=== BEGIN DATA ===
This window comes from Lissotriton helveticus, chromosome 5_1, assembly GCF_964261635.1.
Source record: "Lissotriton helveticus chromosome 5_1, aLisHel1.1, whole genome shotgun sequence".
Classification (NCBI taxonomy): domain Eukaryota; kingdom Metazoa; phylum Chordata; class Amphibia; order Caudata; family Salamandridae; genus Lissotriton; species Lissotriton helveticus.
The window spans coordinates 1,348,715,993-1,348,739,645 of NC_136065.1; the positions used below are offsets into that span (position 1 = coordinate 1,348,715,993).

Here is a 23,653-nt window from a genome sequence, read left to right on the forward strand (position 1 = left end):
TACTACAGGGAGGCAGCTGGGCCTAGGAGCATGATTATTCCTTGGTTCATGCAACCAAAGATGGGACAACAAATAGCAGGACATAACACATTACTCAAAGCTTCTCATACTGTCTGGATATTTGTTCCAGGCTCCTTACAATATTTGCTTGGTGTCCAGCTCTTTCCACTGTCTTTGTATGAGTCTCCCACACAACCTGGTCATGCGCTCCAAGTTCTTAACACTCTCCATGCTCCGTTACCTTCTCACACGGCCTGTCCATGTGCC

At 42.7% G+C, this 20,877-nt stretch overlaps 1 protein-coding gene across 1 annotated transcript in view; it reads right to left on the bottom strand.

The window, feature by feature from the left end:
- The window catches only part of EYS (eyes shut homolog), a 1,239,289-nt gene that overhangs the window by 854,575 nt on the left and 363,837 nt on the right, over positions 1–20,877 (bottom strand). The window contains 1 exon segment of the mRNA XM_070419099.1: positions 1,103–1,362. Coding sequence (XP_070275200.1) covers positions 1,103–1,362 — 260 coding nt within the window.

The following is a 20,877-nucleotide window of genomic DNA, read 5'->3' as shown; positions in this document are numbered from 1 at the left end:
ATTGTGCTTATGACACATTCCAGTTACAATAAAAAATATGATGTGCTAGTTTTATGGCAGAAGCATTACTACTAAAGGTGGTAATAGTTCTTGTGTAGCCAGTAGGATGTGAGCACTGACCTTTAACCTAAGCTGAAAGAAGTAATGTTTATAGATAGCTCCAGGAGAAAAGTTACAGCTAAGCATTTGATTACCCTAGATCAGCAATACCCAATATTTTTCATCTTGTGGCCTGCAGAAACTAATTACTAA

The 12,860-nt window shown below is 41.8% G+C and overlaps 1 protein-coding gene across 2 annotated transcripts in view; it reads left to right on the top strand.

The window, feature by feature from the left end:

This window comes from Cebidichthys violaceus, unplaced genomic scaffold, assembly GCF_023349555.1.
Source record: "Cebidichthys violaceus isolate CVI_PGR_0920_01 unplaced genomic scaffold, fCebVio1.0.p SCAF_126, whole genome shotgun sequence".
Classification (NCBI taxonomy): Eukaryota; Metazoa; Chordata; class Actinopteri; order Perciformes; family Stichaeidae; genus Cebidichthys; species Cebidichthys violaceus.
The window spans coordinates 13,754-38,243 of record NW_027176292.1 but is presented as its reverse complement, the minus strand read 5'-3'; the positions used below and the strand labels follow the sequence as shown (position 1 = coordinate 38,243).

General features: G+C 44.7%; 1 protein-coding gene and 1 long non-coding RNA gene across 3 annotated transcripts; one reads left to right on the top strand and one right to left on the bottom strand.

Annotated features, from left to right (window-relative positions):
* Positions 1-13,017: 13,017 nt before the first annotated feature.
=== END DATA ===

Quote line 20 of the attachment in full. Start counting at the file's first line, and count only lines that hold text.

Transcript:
* Positions 1-13,017: 13,017 nt before the first annotated feature.